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Batavia has significant assets to spur an economic renaissance

By Howard B. Owens

Is Batavia well positioned for an economic renaissance? Reading a post on the rural-themed blog the Daily Yonder this morning, I'm thinking the question might very well be yes.

Big rural towns may have even better luck than large cities when it comes to attracting and keeping manufacturing jobs. (It seems the formula for success includes being a home to higher education situated at the crossroads of major highways.) Big towns usually boast health care facilities located inside the city limits, or at least nearby. Having an industrial park within an economic enterprise zone doesn’t hurt either.

Here's are what I see of Batavia's assets:

  • The Harvester/Masse complex, which is ripe for redevelopment.
  • Proximity to key transportation routes, though the Thruway's never ending cycle of toll increases is a problem
  • Train routes already in place
  • The city is well positioned in relation to major water ways, access to the East Coast and the northern Mid-West.
  • Plenty of water.
  • Plenty of electricity, and the ability to generate more
  • Good health care facilities in place
  • Good schools (though no major university)
  • Good, stable workforce
  • Plenty of recreational opportunities for families; interesting, historic locale with easy access to vacation and entertainment spots

The article goes on:

Where big towns fall short is population; they need to draw labor from rather broad areas of the surrounding countryside, perhaps as many as four or five counties large.

Batavia is certainly surrounded by rural counties with additional workers, but the close proximity of Buffalo and Rochester may also be an asset.  The idea of people commuting from those cities to work in Batavia might drive up transportation costs, but Batavia is close enough that it might not be a stretch to imagine people relocating to Genesee County. They would still be close to their friends and families in Rochester or Buffalo, but living in a great community.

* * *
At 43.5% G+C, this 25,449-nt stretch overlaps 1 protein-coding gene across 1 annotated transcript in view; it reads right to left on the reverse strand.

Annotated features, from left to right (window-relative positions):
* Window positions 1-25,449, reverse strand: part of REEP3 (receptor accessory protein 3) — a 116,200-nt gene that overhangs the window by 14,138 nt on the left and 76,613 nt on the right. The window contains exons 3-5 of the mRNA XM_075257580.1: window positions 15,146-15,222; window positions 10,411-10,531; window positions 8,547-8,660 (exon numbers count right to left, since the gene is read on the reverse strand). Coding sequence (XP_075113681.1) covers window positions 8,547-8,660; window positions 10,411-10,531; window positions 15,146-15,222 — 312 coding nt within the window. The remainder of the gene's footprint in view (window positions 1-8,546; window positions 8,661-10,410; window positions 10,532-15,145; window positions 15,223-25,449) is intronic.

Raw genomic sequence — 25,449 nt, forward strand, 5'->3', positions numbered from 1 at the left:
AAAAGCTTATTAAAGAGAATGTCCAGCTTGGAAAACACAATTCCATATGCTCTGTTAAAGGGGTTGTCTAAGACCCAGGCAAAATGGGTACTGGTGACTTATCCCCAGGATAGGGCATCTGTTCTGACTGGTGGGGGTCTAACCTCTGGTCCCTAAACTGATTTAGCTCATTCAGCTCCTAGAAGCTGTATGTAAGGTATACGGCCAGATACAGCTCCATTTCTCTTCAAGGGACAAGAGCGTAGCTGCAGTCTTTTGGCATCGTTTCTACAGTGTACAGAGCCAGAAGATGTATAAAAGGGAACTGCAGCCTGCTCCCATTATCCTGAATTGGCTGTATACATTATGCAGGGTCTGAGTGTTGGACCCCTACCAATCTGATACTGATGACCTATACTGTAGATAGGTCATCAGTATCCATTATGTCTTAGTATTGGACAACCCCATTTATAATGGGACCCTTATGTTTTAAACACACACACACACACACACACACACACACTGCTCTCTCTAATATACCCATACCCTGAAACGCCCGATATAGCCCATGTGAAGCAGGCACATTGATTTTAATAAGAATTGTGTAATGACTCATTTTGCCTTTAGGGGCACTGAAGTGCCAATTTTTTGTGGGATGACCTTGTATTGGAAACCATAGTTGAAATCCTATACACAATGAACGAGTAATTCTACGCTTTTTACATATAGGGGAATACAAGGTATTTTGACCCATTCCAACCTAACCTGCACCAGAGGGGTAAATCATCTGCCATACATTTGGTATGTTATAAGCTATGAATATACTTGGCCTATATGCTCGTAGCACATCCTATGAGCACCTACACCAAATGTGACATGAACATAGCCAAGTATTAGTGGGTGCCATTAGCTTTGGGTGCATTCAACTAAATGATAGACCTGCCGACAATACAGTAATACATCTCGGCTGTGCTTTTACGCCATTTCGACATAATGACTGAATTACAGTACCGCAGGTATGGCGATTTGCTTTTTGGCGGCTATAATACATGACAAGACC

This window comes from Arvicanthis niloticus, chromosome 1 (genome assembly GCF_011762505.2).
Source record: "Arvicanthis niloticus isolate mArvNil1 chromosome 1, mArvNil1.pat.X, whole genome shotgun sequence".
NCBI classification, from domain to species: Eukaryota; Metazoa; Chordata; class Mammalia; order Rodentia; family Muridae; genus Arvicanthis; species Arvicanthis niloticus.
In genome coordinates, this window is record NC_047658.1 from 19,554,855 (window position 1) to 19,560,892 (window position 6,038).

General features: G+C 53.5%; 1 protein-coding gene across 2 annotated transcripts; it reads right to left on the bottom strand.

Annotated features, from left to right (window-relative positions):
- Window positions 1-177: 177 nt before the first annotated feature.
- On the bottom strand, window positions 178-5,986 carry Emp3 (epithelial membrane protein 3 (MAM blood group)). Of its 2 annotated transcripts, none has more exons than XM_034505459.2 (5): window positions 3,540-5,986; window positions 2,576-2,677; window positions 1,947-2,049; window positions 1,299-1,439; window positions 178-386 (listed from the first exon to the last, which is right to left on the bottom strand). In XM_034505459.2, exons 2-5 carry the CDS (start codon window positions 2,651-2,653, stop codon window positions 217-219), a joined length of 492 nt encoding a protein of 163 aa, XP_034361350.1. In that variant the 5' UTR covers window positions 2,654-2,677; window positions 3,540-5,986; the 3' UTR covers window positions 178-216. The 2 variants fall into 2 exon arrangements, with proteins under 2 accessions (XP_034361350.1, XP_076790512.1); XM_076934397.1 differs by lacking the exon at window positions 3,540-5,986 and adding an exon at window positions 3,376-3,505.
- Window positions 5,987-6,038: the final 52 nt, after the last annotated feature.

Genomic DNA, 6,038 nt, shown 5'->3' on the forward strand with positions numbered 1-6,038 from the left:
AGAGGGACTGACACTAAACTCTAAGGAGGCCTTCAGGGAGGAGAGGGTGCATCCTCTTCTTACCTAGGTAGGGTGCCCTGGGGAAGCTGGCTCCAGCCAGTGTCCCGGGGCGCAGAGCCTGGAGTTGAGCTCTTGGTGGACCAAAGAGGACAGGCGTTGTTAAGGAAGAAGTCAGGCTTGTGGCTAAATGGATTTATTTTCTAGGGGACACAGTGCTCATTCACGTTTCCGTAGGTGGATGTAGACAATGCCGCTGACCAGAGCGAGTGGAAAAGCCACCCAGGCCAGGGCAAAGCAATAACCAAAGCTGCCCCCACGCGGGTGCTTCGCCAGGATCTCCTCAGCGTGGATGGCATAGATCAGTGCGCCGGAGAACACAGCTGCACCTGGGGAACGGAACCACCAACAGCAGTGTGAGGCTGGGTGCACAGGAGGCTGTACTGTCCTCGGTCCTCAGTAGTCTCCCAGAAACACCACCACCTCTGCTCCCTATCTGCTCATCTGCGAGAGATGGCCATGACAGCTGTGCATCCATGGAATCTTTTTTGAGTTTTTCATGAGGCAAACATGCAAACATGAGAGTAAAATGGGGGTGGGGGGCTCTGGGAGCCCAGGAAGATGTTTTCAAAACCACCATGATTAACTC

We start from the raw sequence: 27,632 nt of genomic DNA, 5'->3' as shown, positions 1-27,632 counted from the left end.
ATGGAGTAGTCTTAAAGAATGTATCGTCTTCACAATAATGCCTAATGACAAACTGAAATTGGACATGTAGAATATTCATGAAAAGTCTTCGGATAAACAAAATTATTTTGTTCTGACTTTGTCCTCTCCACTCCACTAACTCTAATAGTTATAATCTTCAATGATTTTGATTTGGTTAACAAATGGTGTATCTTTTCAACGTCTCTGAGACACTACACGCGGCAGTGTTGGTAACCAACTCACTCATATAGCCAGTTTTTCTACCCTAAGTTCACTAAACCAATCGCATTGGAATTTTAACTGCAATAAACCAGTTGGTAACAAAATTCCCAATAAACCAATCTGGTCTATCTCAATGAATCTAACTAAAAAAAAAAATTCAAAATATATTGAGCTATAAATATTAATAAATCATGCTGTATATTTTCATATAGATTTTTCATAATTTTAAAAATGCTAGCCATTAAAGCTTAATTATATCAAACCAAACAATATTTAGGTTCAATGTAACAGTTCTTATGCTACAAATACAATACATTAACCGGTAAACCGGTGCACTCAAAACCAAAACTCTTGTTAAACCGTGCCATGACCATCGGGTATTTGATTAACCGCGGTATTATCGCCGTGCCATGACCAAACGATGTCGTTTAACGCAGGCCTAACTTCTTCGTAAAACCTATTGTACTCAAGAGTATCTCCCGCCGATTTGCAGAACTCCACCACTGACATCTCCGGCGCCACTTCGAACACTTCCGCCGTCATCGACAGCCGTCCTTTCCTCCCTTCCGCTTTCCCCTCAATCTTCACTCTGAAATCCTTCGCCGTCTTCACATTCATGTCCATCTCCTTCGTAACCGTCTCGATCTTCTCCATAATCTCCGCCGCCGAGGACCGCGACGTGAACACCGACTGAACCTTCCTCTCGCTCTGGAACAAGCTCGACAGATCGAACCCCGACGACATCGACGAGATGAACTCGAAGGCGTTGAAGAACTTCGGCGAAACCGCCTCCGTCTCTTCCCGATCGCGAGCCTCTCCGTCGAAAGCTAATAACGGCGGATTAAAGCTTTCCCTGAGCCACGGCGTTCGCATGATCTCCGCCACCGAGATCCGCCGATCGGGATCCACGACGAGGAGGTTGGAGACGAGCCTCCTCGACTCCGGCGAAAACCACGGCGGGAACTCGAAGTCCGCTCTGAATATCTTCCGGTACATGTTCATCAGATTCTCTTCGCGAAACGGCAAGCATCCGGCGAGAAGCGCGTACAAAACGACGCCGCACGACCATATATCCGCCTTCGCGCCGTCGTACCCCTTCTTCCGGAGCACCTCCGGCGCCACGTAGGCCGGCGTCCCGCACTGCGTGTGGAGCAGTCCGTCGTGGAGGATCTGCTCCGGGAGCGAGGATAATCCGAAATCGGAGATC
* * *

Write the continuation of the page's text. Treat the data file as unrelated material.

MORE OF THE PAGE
On the other hand, I imagine many people now living in Genesee County and commuting now to Rochester and Buffalo might welcome new job opportunities right in the middle of Batavia.

The biggest negatives facing Batavia, however, remain high taxes and a state government overzealous about regulation and red tape.

Still, with the proper planning and the right effort correctly applied, there's no reason that Batavia can't realize some significant economic growth over the next 10 years.

Shopping locally keeps dollars local and creates jobs

By Howard B. Owens

A new study shows that consumers who shift even just 10 percent of their spending from chain stores to locally owned stores help grow the local economy and creates jobs.

Local Works: Examining the Impact of Local Business on the West Michigan Economy, which was conducted by Civic Economics, found that, if the 600,000 residents of Grand Rapids and surrounding Kent County were to redirect just 10 percent of their total spending from chains to local businesses, it would create nearly $140 million in new economic activity for the region and 1,600 new jobs.

...

In addition to analyzing the economic impact of independent businesses overall, the study also took a close look at four sectors: pharmacies, grocery stores, restaurants, and banks. In each category, the study found that a much larger share of the dollars spent at locally owned businesses stayed in the region, supporting other businesses and jobs.